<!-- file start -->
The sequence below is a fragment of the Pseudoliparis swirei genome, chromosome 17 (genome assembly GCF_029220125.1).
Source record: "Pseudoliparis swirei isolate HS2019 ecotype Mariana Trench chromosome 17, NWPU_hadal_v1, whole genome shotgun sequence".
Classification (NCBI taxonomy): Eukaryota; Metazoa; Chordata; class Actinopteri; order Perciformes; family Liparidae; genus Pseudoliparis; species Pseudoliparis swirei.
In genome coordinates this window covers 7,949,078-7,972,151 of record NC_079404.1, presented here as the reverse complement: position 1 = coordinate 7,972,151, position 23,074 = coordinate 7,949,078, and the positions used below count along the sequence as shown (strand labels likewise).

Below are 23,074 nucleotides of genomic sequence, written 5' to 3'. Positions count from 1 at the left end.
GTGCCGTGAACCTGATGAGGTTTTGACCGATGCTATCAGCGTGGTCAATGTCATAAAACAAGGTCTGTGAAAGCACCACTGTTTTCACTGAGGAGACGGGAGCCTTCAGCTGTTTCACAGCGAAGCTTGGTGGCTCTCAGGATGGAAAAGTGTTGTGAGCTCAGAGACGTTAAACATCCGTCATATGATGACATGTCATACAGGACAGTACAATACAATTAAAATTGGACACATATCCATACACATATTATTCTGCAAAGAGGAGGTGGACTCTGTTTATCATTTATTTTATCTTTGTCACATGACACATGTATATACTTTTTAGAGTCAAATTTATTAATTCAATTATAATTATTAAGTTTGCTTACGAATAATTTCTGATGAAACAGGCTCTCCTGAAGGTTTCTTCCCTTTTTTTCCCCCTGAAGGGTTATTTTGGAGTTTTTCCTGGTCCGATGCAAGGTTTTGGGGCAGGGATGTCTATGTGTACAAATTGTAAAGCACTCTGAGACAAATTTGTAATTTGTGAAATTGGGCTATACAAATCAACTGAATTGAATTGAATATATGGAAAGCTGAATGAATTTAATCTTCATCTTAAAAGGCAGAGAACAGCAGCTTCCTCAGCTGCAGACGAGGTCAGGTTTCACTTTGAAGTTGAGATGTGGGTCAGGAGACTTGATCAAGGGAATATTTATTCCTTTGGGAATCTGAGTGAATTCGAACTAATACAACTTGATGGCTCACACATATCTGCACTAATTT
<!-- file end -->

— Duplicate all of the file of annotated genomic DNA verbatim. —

The sequence below is a fragment of the Pseudoliparis swirei genome, chromosome 17 (genome assembly GCF_029220125.1).
Source record: "Pseudoliparis swirei isolate HS2019 ecotype Mariana Trench chromosome 17, NWPU_hadal_v1, whole genome shotgun sequence".
Classification (NCBI taxonomy): Eukaryota; Metazoa; Chordata; class Actinopteri; order Perciformes; family Liparidae; genus Pseudoliparis; species Pseudoliparis swirei.
In genome coordinates this window covers 7,949,078-7,972,151 of record NC_079404.1, presented here as the reverse complement: position 1 = coordinate 7,972,151, position 23,074 = coordinate 7,949,078, and the positions used below count along the sequence as shown (strand labels likewise).

Below are 23,074 nucleotides of genomic sequence, written 5' to 3'. Positions count from 1 at the left end.
GTGCCGTGAACCTGATGAGGTTTTGACCGATGCTATCAGCGTGGTCAATGTCATAAAACAAGGTCTGTGAAAGCACCACTGTTTTCACTGAGGAGACGGGAGCCTTCAGCTGTTTCACAGCGAAGCTTGGTGGCTCTCAGGATGGAAAAGTGTTGTGAGCTCAGAGACGTTAAACATCCGTCATATGATGACATGTCATACAGGACAGTACAATACAATTAAAATTGGACACATATCCATACACATATTATTCTGCAAAGAGGAGGTGGACTCTGTTTATCATTTATTTTATCTTTGTCACATGACACATGTATATACTTTTTAGAGTCAAATTTATTAATTCAATTATAATTATTAAGTTTGCTTACGAATAATTTCTGATGAAACAGGCTCTCCTGAAGGTTTCTTCCCTTTTTTTCCCCCTGAAGGGTTATTTTGGAGTTTTTCCTGGTCCGATGCAAGGTTTTGGGGCAGGGATGTCTATGTGTACAAATTGTAAAGCACTCTGAGACAAATTTGTAATTTGTGAAATTGGGCTATACAAATCAACTGAATTGAATTGAATATATGGAAAGCTGAATGAATTTAATCTTCATCTTAAAAGGCAGAGAACAGCAGCTTCCTCAGCTGCAGACGAGGTCAGGTTTCACTTTGAAGTTGAGATGTGGGTCAGGAGACTTGATCAAGGGAATATTTATTCCTTTGGGAATCTGAGTGAATTCGAACTAATACAACTTGATGGCTCACACATATCTGCACTAATTT